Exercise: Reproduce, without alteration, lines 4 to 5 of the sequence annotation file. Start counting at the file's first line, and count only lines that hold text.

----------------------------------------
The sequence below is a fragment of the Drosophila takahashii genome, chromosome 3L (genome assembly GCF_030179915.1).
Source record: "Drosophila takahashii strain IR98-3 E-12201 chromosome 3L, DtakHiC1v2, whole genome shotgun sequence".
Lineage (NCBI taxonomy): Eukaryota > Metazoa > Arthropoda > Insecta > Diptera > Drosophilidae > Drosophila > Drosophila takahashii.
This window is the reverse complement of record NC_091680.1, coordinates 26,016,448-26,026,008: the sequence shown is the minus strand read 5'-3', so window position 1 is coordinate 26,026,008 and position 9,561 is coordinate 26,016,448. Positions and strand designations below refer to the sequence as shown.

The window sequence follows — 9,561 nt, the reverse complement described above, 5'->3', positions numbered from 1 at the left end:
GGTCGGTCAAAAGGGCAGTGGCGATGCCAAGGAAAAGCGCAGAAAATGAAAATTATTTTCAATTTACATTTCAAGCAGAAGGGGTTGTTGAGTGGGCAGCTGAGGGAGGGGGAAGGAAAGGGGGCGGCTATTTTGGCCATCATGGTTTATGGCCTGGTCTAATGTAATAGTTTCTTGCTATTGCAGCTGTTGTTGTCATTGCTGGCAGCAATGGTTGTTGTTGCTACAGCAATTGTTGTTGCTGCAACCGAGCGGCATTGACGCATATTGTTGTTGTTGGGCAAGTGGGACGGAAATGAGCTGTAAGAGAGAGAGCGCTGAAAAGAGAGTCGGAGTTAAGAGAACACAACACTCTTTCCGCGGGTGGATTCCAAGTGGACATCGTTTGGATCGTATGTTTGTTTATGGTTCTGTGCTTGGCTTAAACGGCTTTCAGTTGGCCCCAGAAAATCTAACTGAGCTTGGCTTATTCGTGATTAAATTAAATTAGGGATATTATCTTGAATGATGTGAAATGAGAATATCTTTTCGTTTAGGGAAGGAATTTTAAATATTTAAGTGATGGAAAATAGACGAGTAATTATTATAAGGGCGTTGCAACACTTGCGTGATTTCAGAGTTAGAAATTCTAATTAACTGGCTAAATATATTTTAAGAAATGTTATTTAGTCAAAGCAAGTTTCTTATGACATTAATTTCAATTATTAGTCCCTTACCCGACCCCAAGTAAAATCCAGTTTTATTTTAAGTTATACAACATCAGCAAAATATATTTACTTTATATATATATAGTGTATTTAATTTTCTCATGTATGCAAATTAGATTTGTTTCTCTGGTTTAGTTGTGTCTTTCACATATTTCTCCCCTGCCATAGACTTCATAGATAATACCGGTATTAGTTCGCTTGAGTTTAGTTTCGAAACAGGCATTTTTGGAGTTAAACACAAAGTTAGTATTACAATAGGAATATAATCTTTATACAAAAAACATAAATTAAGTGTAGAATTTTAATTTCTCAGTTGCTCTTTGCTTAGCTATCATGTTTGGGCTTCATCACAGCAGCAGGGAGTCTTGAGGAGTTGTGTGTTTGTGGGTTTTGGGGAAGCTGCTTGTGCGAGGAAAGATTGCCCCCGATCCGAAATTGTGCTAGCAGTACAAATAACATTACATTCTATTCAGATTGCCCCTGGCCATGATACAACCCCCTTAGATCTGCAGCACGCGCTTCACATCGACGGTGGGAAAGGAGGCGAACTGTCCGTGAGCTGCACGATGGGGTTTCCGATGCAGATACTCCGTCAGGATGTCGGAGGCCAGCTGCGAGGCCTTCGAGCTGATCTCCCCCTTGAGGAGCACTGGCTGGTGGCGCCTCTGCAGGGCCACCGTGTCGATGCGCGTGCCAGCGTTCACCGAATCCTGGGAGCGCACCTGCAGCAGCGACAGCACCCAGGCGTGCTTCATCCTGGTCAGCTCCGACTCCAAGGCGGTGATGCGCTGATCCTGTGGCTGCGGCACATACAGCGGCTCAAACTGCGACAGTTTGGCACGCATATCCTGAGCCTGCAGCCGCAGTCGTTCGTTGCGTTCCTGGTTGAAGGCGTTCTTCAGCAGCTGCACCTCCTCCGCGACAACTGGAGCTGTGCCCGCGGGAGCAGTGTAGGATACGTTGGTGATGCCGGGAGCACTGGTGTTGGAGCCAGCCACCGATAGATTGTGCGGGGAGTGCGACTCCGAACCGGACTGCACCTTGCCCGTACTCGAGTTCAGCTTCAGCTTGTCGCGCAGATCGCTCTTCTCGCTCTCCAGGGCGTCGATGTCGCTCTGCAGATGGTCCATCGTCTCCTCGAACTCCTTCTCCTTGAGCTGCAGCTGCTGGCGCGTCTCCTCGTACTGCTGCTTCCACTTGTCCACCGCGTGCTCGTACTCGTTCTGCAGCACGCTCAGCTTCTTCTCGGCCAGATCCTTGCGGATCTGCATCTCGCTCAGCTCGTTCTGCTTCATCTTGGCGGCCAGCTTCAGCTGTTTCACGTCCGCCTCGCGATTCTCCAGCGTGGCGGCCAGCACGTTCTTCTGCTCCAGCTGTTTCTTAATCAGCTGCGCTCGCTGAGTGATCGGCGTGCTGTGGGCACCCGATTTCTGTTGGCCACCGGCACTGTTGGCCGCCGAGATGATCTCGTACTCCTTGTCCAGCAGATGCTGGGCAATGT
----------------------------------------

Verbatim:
This window is the reverse complement of record NC_091680.1, coordinates 26,016,448-26,026,008: the sequence shown is the minus strand read 5'-3', so window position 1 is coordinate 26,026,008 and position 9,561 is coordinate 26,016,448. Positions and strand designations below refer to the sequence as shown.

The window sequence follows — 9,561 nt, the reverse complement described above, 5'->3', positions numbered from 1 at the left end: